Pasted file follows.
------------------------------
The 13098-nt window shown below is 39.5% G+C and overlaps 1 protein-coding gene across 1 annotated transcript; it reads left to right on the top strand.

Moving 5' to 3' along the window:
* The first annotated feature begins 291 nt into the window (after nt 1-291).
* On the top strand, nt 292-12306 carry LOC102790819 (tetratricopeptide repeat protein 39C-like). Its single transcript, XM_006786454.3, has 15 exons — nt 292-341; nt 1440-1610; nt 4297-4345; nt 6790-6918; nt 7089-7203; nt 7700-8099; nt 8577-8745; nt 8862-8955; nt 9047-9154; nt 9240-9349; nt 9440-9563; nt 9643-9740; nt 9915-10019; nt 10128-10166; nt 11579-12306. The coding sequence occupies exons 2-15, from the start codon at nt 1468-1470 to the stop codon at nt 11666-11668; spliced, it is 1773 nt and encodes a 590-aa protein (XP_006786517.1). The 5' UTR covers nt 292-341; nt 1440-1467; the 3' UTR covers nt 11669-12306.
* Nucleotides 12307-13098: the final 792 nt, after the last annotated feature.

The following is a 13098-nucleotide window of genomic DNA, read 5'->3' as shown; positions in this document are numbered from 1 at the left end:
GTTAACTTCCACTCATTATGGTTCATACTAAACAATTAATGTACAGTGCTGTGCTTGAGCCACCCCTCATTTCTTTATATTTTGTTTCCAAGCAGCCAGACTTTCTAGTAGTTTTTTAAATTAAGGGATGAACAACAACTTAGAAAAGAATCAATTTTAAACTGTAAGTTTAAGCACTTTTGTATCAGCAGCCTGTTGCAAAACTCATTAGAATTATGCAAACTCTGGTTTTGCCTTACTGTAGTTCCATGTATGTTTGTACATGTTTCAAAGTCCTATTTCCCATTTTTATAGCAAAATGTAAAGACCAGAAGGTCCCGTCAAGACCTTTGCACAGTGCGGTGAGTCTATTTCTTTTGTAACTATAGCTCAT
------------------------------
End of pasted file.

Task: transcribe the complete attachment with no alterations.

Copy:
The 13098-nt window shown below is 39.5% G+C and overlaps 1 protein-coding gene across 1 annotated transcript; it reads left to right on the top strand.

Moving 5' to 3' along the window:
* The first annotated feature begins 291 nt into the window (after nt 1-291).
* On the top strand, nt 292-12306 carry LOC102790819 (tetratricopeptide repeat protein 39C-like). Its single transcript, XM_006786454.3, has 15 exons — nt 292-341; nt 1440-1610; nt 4297-4345; nt 6790-6918; nt 7089-7203; nt 7700-8099; nt 8577-8745; nt 8862-8955; nt 9047-9154; nt 9240-9349; nt 9440-9563; nt 9643-9740; nt 9915-10019; nt 10128-10166; nt 11579-12306. The coding sequence occupies exons 2-15, from the start codon at nt 1468-1470 to the stop codon at nt 11666-11668; spliced, it is 1773 nt and encodes a 590-aa protein (XP_006786517.1). The 5' UTR covers nt 292-341; nt 1440-1467; the 3' UTR covers nt 11669-12306.
* Nucleotides 12307-13098: the final 792 nt, after the last annotated feature.

The following is a 13098-nucleotide window of genomic DNA, read 5'->3' as shown; positions in this document are numbered from 1 at the left end:
GTTAACTTCCACTCATTATGGTTCATACTAAACAATTAATGTACAGTGCTGTGCTTGAGCCACCCCTCATTTCTTTATATTTTGTTTCCAAGCAGCCAGACTTTCTAGTAGTTTTTTAAATTAAGGGATGAACAACAACTTAGAAAAGAATCAATTTTAAACTGTAAGTTTAAGCACTTTTGTATCAGCAGCCTGTTGCAAAACTCATTAGAATTATGCAAACTCTGGTTTTGCCTTACTGTAGTTCCATGTATGTTTGTACATGTTTCAAAGTCCTATTTCCCATTTTTATAGCAAAATGTAAAGACCAGAAGGTCCCGTCAAGACCTTTGCACAGTGCGGTGAGTCTATTTCTTTTGTAACTATAGCTCAT